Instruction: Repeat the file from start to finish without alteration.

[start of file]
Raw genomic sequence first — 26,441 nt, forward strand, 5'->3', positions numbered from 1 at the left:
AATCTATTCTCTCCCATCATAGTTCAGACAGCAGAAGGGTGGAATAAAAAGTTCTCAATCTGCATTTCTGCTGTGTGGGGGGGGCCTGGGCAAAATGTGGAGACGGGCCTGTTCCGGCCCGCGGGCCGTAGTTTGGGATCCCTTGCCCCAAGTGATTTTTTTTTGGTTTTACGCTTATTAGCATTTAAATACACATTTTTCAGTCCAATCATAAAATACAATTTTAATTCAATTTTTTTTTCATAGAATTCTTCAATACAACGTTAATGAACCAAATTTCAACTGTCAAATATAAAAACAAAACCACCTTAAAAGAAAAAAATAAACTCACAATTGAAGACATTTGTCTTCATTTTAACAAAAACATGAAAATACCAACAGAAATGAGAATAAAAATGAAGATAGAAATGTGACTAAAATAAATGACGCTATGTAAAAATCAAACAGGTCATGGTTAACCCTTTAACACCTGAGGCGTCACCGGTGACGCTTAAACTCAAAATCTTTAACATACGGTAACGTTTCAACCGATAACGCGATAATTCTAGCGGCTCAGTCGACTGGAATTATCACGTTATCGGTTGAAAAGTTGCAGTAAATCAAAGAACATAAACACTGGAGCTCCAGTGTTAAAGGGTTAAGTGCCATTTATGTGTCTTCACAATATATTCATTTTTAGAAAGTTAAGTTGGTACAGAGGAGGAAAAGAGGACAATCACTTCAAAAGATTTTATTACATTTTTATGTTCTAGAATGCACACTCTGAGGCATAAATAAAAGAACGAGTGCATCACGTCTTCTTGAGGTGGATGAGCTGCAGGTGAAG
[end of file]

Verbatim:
Raw genomic sequence first — 26,441 nt, forward strand, 5'->3', positions numbered from 1 at the left:
AATCTATTCTCTCCCATCATAGTTCAGACAGCAGAAGGGTGGAATAAAAAGTTCTCAATCTGCATTTCTGCTGTGTGGGGGGGGCCTGGGCAAAATGTGGAGACGGGCCTGTTCCGGCCCGCGGGCCGTAGTTTGGGATCCCTTGCCCCAAGTGATTTTTTTTTGGTTTTACGCTTATTAGCATTTAAATACACATTTTTCAGTCCAATCATAAAATACAATTTTAATTCAATTTTTTTTTCATAGAATTCTTCAATACAACGTTAATGAACCAAATTTCAACTGTCAAATATAAAAACAAAACCACCTTAAAAGAAAAAAATAAACTCACAATTGAAGACATTTGTCTTCATTTTAACAAAAACATGAAAATACCAACAGAAATGAGAATAAAAATGAAGATAGAAATGTGACTAAAATAAATGACGCTATGTAAAAATCAAACAGGTCATGGTTAACCCTTTAACACCTGAGGCGTCACCGGTGACGCTTAAACTCAAAATCTTTAACATACGGTAACGTTTCAACCGATAACGCGATAATTCTAGCGGCTCAGTCGACTGGAATTATCACGTTATCGGTTGAAAAGTTGCAGTAAATCAAAGAACATAAACACTGGAGCTCCAGTGTTAAAGGGTTAAGTGCCATTTATGTGTCTTCACAATATATTCATTTTTAGAAAGTTAAGTTGGTACAGAGGAGGAAAAGAGGACAATCACTTCAAAAGATTTTATTACATTTTTATGTTCTAGAATGCACACTCTGAGGCATAAATAAAAGAACGAGTGCATCACGTCTTCTTGAGGTGGATGAGCTGCAGGTGAAG